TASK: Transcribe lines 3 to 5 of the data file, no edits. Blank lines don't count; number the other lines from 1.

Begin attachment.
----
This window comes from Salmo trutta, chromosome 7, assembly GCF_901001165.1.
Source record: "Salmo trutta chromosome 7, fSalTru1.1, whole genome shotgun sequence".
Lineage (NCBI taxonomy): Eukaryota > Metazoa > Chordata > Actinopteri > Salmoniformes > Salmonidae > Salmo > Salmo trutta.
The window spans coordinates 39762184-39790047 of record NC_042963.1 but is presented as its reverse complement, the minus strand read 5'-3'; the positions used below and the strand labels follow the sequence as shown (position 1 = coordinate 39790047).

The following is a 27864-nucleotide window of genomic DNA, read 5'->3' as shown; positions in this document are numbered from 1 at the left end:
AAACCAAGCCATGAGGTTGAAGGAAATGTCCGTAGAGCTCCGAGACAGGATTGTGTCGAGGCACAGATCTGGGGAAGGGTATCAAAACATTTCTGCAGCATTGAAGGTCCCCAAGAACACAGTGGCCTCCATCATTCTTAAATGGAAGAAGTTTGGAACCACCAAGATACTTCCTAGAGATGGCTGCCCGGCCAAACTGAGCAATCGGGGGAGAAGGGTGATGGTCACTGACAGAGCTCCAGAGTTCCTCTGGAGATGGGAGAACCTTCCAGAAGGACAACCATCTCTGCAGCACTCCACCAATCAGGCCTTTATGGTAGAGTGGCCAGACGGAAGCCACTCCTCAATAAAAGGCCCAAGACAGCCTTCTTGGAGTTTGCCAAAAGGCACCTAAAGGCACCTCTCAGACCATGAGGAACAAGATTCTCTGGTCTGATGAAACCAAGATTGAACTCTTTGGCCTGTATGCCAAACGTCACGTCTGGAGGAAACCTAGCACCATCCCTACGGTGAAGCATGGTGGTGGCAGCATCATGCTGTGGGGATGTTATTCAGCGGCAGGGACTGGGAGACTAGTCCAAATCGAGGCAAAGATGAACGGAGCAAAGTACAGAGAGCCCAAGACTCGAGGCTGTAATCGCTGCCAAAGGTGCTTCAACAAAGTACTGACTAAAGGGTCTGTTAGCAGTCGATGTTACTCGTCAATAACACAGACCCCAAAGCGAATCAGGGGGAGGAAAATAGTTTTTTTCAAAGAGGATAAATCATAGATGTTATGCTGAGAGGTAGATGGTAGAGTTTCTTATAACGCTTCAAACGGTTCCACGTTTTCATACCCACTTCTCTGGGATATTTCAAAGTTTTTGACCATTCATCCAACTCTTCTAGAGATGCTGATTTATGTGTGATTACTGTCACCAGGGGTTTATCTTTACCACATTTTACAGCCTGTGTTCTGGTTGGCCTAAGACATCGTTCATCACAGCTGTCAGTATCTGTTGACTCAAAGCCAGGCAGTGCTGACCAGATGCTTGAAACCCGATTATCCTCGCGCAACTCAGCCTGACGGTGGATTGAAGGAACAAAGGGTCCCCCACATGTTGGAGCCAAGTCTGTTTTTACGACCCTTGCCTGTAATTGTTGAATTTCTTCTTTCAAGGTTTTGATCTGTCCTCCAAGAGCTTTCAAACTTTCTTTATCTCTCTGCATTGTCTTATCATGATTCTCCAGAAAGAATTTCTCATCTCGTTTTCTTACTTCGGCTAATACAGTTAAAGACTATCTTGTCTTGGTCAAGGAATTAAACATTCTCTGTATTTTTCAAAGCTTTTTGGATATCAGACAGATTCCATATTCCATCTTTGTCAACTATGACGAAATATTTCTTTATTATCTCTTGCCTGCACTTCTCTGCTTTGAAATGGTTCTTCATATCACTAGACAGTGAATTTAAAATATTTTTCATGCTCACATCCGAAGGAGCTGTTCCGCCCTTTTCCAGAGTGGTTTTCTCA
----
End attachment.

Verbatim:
Lineage (NCBI taxonomy): Eukaryota > Metazoa > Chordata > Actinopteri > Salmoniformes > Salmonidae > Salmo > Salmo trutta.
The window spans coordinates 39762184-39790047 of record NC_042963.1 but is presented as its reverse complement, the minus strand read 5'-3'; the positions used below and the strand labels follow the sequence as shown (position 1 = coordinate 39790047).

The following is a 27864-nucleotide window of genomic DNA, read 5'->3' as shown; positions in this document are numbered from 1 at the left end: